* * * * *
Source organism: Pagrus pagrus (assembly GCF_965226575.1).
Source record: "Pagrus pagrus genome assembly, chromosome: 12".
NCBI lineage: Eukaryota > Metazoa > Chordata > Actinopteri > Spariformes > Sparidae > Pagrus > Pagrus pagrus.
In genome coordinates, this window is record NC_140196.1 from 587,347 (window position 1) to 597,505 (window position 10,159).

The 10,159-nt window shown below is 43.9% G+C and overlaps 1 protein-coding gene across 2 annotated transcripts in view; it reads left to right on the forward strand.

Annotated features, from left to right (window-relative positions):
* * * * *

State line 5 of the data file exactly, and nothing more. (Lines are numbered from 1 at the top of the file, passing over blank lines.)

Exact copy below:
The 10,159-nt window shown below is 43.9% G+C and overlaps 1 protein-coding gene across 2 annotated transcripts in view; it reads left to right on the forward strand.